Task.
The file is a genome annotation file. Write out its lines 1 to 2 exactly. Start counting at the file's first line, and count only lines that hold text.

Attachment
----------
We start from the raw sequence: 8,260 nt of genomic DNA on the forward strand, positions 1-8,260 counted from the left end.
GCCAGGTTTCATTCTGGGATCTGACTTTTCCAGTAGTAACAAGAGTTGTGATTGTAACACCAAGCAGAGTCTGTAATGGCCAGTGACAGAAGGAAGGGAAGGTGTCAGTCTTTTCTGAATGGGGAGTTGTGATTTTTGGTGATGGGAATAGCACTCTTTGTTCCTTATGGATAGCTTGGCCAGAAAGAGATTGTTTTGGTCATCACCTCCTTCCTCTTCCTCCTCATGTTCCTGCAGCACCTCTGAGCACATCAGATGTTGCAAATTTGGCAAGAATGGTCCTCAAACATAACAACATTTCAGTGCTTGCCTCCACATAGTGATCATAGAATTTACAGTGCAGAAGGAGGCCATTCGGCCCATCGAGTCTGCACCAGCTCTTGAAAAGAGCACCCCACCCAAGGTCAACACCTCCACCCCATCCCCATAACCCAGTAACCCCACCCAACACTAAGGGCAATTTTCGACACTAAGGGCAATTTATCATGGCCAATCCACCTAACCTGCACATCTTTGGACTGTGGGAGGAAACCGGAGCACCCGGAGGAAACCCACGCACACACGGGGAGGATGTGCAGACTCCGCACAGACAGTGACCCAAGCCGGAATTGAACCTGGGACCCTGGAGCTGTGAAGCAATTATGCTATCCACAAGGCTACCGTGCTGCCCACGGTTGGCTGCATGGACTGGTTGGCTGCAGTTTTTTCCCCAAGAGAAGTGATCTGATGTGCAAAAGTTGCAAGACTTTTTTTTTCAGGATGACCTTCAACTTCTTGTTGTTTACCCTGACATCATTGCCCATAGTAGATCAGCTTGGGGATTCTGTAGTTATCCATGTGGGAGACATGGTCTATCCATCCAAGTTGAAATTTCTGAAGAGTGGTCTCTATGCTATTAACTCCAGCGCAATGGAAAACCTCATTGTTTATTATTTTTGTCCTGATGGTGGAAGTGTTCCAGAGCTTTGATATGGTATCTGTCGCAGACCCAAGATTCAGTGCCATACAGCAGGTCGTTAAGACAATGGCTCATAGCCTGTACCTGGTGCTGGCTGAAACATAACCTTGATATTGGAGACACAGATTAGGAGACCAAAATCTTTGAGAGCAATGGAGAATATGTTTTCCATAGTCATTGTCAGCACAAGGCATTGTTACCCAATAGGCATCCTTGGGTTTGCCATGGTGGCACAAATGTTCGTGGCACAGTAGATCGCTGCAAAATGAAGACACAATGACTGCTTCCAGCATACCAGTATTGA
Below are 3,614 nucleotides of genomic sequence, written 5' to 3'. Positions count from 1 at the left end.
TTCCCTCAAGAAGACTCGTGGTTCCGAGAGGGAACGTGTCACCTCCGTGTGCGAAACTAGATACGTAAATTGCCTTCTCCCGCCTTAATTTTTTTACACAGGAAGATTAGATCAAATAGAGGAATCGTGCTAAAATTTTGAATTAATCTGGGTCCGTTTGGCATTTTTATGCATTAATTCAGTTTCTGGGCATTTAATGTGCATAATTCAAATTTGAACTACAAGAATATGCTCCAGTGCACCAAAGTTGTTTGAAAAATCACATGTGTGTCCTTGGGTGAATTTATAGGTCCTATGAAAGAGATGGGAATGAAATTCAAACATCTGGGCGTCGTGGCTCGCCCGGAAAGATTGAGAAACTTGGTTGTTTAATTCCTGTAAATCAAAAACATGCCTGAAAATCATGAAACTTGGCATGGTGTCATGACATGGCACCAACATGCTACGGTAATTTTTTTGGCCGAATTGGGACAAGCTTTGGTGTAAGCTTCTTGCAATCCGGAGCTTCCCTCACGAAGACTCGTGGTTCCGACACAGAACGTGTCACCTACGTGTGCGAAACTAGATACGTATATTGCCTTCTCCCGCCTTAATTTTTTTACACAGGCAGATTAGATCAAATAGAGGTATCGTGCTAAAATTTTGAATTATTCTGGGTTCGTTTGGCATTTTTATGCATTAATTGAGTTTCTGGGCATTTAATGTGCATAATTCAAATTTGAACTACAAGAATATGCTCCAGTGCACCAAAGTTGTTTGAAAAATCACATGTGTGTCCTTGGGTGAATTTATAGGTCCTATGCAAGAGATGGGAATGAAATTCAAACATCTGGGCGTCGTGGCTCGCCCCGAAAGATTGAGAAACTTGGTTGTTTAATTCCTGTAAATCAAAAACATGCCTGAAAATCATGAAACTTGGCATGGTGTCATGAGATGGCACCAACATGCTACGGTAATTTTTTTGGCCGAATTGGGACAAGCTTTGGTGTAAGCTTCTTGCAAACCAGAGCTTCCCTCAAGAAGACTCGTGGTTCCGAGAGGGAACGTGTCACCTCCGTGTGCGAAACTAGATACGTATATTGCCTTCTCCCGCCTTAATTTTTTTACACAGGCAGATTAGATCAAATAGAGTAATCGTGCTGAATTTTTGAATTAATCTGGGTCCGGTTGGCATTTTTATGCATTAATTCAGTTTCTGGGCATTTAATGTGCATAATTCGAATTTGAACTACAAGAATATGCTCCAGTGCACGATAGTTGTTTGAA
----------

We start from the raw sequence: 8,260 nt of genomic DNA on the forward strand, positions 1-8,260 counted from the left end.
GCCAGGTTTCATTCTGGGATCTGACTTTTCCAGTAGTAACAAGAGTTGTGATTGTAACACCAAGCAGAGTCTGTAATGGCCAGTGACAGAAGGAAGGGAAGGTGTCAGTCTTTTCTGAATGGGGAGTTGTGATTTTTGGTGATGGGAATAGCACTCTTTGTTCCTTATGGATAGCTTGGCCAGAAAGAGATTGTTTTGGTCATCACCTCCTTCCTCTTCCTCCTCATGTTCCTGCAGCACCTCTGAGCACATCAGATGTTGCAAATTTGGCAAGAATGGTCCTCAAACATAACAACATTTCAGTGCTTGCCTCCACATAGTGATCATAGAATTTACAGTGCAGAAGGAGGCCATTCGGCCCATCGAGTCTGCACCAGCTCTTGAAAAGAGCACCCCACCCAAGGTCAACACCTCCACCCCATCCCCATAACCCAGTAACCCCACCCAACACTAAGGGCAATTTTCGACACTAAGGGCAATTTATCATGGCCAATCCACCTAACCTGCACATCTTTGGACTGTGGGAGGAAACCGGAGCACCCGGAGGAAACCCACGCACACACGGGGAGGATGTGCAGACTCCGCACAGACAGTGACCCAAGCCGGAATTGAACCTGGGACCCTGGAGCTGTGAAGCAATTATGCTATCCACAAGGCTACCGTGCTGCCCACGGTTGGCTGCATGGACTGGTTGGCTGCAGTTTTTTCCCCAAGAGAAGTGATCTGATGTGCAAAAGTTGCAAGACTTTTTTTTTCAGGATGACCTTCAACTTCTTGTTGTTTACCCTGACATCATTGCCCATAGTAGATCAGCTTGGGGATTCTGTAGTTATCCATGTGGGAGACATGGTCTATCCATCCAAGTTGAAATTTCTGAAGAGTGGTCTCTATGCTATTAACTCCAGCGCAATGGAAAACCTCATTGTTTATTATTTTTGTCCTGATGGTGGAAGTGTTCCAGAGCTTTGATATGGTATCTGTCGCAGACCCAAGATTCAGTGCCATACAGCAGGTCGTTAAGACAATGGCTCATAGCCTGTACCTGGTGCTGGCTGAAACATAACCTTGATATTGGAGACACAGATTAGGAGACCAAAATCTTTGAGAGCAATGGAGAATATGTTTTCCATAGTCATTGTCAGCACAAGGCATTGTTACCCAATAGGCATCCTTGGGTTTGCCATGGTGGCACAAATGTTCGTGGCACAGTAGATCGCTGCAAAATGAAGACACAATGACTGCTTCCAGCATACCAGTATTGA